For example, we now have pathways for patients to access a variety of physical activity interventions prior to their cancer treatment and to ensure I know which intervention and how much support they need, I use their activation level to help gauge this.

The interventions are also tailored around what matters to a patient and meaningful occupations. It has also been instrumental in understanding why, at times patients may struggle to engage in interventions and services and the support offered to them. With the PAM, it helps me identify if knowledge, skill or confidence is affected and enables me and my colleagues to tailor interventions and levels of support to meet their needs and activation levels at that point in time.

I will also use the PAM when evaluating the Prehab project using it as an outcome measure to determine if patients have improved levels of activation and the potential cause of this.

It was felt these tools would benefit all patients diagnosed with cancer, and not just those involved in the prehab project. In response to patient feedback about volume and timing of information I have been involved in establishing an ‘on diagnosis’ health and well-being event called ‘First Steps’, which, provides information, education and support and is accessible to all newly diagnosed cancer patients.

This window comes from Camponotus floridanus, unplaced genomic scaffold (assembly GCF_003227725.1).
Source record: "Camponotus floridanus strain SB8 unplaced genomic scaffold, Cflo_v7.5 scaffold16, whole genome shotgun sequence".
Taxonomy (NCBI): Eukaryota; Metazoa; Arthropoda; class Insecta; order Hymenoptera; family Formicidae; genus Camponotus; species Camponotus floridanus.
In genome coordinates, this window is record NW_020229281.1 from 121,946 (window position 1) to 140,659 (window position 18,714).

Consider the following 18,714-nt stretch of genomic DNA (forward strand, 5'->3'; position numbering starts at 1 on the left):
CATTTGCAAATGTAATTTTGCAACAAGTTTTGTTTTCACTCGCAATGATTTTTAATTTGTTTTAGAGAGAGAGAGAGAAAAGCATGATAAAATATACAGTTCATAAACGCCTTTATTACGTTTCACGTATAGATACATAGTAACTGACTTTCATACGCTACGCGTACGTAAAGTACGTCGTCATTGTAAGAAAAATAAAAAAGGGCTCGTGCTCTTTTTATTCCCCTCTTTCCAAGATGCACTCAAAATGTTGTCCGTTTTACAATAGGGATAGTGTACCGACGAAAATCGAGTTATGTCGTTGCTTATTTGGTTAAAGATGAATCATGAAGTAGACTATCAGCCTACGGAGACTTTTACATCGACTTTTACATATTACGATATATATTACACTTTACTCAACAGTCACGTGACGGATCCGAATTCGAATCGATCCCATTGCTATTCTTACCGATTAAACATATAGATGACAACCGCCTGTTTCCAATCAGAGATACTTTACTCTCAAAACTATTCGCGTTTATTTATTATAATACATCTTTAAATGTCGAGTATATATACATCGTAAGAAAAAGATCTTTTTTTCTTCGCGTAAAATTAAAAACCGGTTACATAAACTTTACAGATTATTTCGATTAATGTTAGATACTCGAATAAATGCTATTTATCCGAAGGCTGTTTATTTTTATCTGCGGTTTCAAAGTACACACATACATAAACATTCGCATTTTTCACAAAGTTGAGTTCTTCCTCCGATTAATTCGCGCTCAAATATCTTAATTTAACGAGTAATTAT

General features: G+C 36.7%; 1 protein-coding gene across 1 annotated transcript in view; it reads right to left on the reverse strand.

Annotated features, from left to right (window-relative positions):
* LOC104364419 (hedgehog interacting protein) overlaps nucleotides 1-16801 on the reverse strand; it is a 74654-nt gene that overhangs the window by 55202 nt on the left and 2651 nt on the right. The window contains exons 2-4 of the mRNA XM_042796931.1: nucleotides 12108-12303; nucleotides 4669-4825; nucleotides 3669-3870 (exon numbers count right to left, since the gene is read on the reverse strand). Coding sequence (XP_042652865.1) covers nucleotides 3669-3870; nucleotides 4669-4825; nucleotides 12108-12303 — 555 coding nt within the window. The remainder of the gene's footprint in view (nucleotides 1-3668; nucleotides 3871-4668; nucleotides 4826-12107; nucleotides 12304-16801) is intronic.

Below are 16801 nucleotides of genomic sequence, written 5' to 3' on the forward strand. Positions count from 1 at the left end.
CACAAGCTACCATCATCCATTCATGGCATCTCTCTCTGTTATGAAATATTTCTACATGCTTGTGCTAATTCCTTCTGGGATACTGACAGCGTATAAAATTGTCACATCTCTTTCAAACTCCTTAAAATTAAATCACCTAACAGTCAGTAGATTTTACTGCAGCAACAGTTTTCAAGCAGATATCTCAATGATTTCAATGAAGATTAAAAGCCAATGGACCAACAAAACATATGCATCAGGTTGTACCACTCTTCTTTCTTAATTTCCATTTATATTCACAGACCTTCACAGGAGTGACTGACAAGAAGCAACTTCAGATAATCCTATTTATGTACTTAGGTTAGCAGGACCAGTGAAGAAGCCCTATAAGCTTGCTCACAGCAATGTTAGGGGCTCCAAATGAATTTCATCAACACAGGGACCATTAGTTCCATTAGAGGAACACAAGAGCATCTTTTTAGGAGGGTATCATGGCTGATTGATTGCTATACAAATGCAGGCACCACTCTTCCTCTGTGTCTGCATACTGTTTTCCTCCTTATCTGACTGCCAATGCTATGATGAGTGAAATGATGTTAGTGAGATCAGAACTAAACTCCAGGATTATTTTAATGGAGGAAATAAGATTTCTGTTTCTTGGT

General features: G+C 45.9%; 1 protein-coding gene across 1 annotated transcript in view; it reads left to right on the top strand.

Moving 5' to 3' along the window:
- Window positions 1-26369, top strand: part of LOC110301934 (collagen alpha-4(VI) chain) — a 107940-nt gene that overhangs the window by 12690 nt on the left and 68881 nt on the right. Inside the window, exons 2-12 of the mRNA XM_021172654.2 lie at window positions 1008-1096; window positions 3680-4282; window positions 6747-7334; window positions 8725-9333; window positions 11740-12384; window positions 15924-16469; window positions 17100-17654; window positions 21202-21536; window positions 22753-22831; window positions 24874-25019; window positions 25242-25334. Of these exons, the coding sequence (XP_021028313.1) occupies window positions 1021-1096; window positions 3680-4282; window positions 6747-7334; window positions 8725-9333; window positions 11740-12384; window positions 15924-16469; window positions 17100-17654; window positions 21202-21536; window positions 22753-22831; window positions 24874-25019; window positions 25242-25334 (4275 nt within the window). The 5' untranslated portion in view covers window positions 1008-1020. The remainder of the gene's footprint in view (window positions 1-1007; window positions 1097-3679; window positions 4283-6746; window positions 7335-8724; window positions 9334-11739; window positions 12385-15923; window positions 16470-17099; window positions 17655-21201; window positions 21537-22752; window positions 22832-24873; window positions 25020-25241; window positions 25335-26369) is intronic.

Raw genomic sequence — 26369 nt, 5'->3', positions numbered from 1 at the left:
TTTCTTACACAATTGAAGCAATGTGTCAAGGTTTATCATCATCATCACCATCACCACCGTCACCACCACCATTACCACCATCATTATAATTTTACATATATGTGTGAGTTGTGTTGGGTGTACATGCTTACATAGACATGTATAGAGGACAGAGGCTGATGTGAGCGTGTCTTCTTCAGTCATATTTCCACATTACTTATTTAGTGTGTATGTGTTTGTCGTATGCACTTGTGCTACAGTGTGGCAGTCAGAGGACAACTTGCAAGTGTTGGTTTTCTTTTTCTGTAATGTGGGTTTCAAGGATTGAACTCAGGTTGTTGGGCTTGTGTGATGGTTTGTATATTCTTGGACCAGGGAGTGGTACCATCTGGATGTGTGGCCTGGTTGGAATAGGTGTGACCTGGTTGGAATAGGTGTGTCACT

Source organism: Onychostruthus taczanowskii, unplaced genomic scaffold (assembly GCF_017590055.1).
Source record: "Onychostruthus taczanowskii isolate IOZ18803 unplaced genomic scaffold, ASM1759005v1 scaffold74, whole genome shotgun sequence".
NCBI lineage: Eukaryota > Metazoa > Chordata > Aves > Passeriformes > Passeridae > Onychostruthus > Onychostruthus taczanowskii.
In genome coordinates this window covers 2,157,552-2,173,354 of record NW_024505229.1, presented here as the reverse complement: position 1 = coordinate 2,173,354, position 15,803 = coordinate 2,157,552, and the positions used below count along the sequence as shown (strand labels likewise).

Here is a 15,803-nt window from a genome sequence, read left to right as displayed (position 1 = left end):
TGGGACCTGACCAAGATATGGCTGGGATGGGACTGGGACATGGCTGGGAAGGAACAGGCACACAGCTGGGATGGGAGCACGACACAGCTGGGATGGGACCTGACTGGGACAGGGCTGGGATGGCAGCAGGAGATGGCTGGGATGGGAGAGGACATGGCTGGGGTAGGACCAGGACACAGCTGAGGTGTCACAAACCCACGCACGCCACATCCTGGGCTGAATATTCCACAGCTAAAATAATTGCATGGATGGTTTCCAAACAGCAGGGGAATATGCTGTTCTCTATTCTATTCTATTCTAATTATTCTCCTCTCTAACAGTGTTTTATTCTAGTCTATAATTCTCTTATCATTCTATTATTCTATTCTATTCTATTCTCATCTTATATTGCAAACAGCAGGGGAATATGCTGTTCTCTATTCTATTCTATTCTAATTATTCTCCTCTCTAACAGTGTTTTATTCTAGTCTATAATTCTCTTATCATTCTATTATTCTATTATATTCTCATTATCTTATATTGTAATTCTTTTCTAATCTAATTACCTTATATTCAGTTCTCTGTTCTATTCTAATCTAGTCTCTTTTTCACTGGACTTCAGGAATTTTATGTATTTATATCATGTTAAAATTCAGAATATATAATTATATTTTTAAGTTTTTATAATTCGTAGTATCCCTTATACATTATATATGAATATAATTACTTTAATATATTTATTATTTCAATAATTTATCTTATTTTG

At the very start and within these sessions, we introduce the personalised care questions; to get patients thinking about themselves, and to acknowledge they play a huge role in decisions about their treatment.  This enables us to better inform and support them when they do make these decisions; which also provides the clinician with insight into what matters to the individual. I also intend to introduce the PAM at these sessions in the future.